What we're about

"Human understanding is marvellously enlightened by daily conversation with men, for we are, otherwise, compressed and heaped up in ourselves, and have our sight limited to the length of our own noses." - Michel de Montaigne

"To look life in the face, always, to look life in the face and to know it for what it is..." - Virginia Woolf

It's not easy to find a place to have formal discussions about intellectually oriented topics. So that's what this group is for. It's a discussion group based on articles, essays, books, videos, podcasts, and films. The source material will be based on ideas, in other words substantial stuff. The choice of topics will be eclectic and wide-ranging.

Please note: A priority of the group is a rational (reason-based) approach (scientific and/or critical thinking). We're looking for people who have considered opinions but aren't dogmatic about them, people who are open-minded and able to talk about opinions that differ from their own in a cooperative way. This is a requirement of membership in the group.

The meetings will be on weekends at a pub or restaurant on the Westside.

The events of the group are only for members. The group will be kept small to allow members to become familiar with each other, but new members are welcome! If you’re interested in joining, please be sure there's a recent realistic photo of yourself. Then apply by answering these questions, which will appear when you click on the ‘request to join’ button:

  1. Please list three non-fiction books, articles, or essays you’ve read recently (please be specific).
  2. Please list three videos, podcasts, or lectures that you've found interesting (please be specific).
  3. Where do you get your news?
  4. What sorts of topics do you most like to talk about?

Thanks...
Michael

*All ideas and content for this Meetup group are created solely by the organizer. There is no affiliation with any other organization. Copyright ©

Upcoming events (1)

Peter Singer - Altruism and its Limits

Needs a location

The Australian moral philosopher Peter Singer (Professor of Bioethics at Princeton University) is famous (in some camps, infamous) for insisting that our moral care & concern should extend all the way out to embrace every human being who exists. He would also extend it to all sentient beings (animals), and as such his writing has been a cornerstone of the vegan & animal liberation movements.

The Wikipedia article on Singer paraphrases him as "demanding that one give the same weight to the interests of others as one gives to one's own interests. He posits that citizens of rich nations are morally obligated to give at least some of their disposable income to charities that help the global poor. We should take a significant portion of the money that we spend on our possessions and instead donate it to charity.”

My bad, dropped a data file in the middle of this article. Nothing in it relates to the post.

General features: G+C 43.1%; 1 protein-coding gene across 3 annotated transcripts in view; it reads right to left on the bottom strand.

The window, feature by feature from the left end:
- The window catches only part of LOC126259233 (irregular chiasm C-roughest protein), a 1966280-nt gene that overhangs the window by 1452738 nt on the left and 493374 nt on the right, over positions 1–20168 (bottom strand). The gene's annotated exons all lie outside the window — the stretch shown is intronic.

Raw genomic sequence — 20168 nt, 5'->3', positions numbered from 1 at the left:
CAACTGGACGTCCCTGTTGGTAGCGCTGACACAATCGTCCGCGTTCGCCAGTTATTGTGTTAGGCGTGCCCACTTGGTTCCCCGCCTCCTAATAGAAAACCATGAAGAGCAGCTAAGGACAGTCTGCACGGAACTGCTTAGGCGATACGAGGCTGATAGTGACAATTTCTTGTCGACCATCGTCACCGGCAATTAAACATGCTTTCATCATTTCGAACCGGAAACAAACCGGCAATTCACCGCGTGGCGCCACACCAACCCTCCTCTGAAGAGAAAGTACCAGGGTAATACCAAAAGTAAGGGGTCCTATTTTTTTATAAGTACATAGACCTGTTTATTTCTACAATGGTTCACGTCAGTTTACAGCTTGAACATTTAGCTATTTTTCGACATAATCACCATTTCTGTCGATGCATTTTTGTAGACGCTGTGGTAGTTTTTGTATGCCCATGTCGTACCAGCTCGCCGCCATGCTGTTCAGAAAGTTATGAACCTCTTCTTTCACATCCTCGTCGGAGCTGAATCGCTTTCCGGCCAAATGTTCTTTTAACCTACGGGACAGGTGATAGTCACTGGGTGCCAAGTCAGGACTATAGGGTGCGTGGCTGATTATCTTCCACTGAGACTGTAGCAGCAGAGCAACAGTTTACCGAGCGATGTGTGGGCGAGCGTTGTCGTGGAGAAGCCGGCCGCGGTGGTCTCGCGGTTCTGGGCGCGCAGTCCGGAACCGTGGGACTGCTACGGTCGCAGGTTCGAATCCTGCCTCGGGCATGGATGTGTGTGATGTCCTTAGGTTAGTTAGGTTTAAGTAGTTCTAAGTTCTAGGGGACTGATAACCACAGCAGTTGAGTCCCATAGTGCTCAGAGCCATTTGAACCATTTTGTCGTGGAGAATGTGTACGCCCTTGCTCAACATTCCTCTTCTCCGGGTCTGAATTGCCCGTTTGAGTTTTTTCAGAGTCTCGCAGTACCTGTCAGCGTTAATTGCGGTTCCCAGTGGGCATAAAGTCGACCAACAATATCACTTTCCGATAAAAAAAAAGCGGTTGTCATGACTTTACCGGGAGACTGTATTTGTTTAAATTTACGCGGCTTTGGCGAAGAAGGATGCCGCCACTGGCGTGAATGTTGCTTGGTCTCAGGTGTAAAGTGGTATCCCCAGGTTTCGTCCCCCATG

One obvious problem with this view is that these philosophical admonitions are in direct conflict with the natural selection drive of all biological organisms (including humans) to be primarily egoistic - i.e. pursuing one's own self-interest (roughly libertarianism). BUT... various forms of altruism (cooperative behavior) do exist in many species including humans. This is thought by most evolutionists to be a result of ‘kin selection' or ‘inclusive fitness theory’, so there is a genetic basis for at least some of it. (J.B.S. Haldane, who set out the mathematics of kin selection in 1932, famously joked that he would willingly die for two brothers or eight cousins.)

To help figure this out we might also use the “veil of ignorance” thought experiment from John Rawls. And in line with the philosopher David Hume’s widely useful is/ought fallacy, we should keep in mind that: just because something is a certain way doesn’t mean it ought to be that way. But realistically and unavoidably, evolved human biology & psychology constitute the foundational parameter for all of these behaviors.

So the first big question is, does altruism really exist, and if so in what forms. Then the crucial question is: How far should our individual, and societal, care & concern be expected to reach and what criteria or rules should we use to determine this?

The answers to these basic questions have a multitude of applications, just for starters: private charity, socialistic aid of all sorts provided by states to citizens, international aid, tolerance of those who are different from us and racial profiling, national laws regarding immigration, animal welfare, et al.

Please read the Wikipedia article on Peter Singer as a basic summary. And of course you’re welcome to find other sources as well.

https://en.wikipedia.org/wiki/Peter_Singer

~Michael

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